We live in an era where it is feasible to manufacture things that seem like truths, and someone is always in the business of trying. If someone were to leak the entire contents of my active e-mail file, all 4.5 GB of it, onto some public wiki for the inspection of the entire world, folks would marvel at the astounding volume of all the bits of seemingly urgent, potentially life-threatening information I have somehow managed to ignore. There are apparently dozens of fellows who worked at, or for, or near Apple who have taken some secret with them out the door and have launched a startup with it. And it is absolutely amazing, the number of distressed foreign ambassadors who need my help in dislodging millions of dollars from American bank accounts.
You would think there was some kind of automated filter, an analysis system to separate the manufactured truths from the real ones. Indeed, industrious programmers are working to build systems that do precisely this. The problem is, more industrious folks are working even harder to devise methods to thwart such systems. The fake facts industry is becoming more clever than the real facts industry.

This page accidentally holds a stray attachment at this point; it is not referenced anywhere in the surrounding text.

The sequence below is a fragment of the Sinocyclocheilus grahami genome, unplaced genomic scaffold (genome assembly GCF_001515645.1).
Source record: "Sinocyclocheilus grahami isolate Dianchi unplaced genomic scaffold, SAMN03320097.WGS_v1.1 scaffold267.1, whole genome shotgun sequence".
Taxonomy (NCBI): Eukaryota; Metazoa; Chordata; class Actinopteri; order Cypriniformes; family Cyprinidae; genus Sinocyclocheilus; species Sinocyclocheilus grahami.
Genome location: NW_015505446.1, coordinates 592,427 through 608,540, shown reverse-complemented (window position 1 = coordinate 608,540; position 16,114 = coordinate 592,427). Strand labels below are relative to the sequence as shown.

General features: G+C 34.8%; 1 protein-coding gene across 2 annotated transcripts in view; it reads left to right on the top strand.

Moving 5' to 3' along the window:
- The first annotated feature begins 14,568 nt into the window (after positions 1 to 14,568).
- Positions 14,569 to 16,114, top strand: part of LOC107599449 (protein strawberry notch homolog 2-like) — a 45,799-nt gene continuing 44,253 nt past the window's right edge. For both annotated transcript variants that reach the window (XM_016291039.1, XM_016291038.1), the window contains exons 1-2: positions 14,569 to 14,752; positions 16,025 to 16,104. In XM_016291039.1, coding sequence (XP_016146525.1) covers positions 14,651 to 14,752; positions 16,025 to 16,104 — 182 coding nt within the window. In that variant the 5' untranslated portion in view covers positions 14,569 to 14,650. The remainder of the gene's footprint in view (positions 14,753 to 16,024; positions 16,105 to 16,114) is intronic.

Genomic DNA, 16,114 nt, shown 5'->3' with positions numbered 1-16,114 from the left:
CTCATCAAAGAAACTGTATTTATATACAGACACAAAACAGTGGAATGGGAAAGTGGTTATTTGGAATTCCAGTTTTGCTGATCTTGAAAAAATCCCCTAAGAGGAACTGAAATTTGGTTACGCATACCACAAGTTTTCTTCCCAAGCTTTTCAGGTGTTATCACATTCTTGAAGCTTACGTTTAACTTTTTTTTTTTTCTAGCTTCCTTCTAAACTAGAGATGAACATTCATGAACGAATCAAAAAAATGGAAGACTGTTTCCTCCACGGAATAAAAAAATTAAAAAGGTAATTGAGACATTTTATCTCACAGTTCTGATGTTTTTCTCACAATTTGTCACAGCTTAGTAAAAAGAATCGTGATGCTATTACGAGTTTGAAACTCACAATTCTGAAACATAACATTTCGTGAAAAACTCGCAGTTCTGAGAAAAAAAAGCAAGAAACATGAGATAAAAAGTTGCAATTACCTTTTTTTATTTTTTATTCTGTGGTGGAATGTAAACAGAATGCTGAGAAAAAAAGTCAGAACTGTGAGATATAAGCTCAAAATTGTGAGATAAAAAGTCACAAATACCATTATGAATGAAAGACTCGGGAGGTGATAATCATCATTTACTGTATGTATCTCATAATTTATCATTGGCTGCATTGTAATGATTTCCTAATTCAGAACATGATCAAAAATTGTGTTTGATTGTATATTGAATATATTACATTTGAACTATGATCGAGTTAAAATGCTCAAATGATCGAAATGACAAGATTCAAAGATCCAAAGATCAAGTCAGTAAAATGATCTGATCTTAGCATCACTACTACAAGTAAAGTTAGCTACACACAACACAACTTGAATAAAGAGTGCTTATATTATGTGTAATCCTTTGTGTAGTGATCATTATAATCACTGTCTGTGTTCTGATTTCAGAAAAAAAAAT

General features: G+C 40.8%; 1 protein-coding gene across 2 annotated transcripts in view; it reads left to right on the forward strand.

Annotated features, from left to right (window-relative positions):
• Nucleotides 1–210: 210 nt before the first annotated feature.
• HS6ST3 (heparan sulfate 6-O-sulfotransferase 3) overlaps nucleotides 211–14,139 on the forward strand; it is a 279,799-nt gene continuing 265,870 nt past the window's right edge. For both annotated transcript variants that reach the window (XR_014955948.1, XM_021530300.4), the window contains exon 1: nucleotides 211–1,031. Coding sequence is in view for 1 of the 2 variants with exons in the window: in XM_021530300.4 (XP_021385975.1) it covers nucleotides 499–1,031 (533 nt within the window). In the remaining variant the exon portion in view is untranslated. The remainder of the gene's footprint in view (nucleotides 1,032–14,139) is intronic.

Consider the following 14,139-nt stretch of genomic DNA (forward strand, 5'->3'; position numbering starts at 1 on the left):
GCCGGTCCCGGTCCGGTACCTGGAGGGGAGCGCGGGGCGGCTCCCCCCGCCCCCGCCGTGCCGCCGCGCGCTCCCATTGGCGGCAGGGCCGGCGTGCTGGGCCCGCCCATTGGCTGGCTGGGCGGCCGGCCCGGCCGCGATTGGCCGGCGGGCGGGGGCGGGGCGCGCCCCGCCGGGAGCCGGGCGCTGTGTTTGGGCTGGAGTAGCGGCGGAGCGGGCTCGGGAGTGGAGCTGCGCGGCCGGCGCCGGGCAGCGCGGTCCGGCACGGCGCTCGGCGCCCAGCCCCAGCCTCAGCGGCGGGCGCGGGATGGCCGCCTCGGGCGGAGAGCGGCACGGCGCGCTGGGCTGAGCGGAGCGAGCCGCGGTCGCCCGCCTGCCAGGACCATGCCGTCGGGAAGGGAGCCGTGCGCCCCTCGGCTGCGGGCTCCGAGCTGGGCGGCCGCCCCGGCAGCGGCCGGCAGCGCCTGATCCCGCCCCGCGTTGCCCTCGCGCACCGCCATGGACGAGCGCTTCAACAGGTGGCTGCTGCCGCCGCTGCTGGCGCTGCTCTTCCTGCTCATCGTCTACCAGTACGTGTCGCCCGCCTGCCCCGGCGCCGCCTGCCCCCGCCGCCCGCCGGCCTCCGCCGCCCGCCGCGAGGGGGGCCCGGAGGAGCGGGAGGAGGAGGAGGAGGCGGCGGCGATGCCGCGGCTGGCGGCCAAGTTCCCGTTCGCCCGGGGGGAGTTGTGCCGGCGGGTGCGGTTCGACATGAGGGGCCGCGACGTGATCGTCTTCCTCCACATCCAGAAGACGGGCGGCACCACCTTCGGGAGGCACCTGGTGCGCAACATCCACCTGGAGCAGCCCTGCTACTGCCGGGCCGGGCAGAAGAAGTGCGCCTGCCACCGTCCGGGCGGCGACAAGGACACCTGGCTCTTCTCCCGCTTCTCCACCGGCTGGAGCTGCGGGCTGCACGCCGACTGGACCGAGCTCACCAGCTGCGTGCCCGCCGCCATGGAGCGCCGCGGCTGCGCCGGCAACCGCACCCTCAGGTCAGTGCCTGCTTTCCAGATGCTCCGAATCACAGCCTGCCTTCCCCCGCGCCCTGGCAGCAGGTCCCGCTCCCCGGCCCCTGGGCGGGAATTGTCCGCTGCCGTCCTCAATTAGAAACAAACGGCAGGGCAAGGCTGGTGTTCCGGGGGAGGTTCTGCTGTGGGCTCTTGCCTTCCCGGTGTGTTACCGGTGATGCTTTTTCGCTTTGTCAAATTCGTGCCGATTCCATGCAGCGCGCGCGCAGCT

In Salon last Sunday, contributor Glenn Greenwald suggested that Bradley Manning, the U.S. Army private held in prison on suspicion of leaking secret documents that made their way to WikiLeaks, should be lauded as a hero for bringing certain alleged war atrocities to light. (I use the word "alleged" because, as a practicing journalist, I have an old habit of labeling unproven facts.) "In general, whoever leaked those cables has done more to publicize the corrupt, illegal and deceitful acts of the world's most powerful factions -- and to educate the world about how they behave -- than all "watchdog" media outlets combined," Greenwald wrote. "In sum, whoever leaked those cables is responsible for one of the most consequential, beneficial and noble acts of this generation."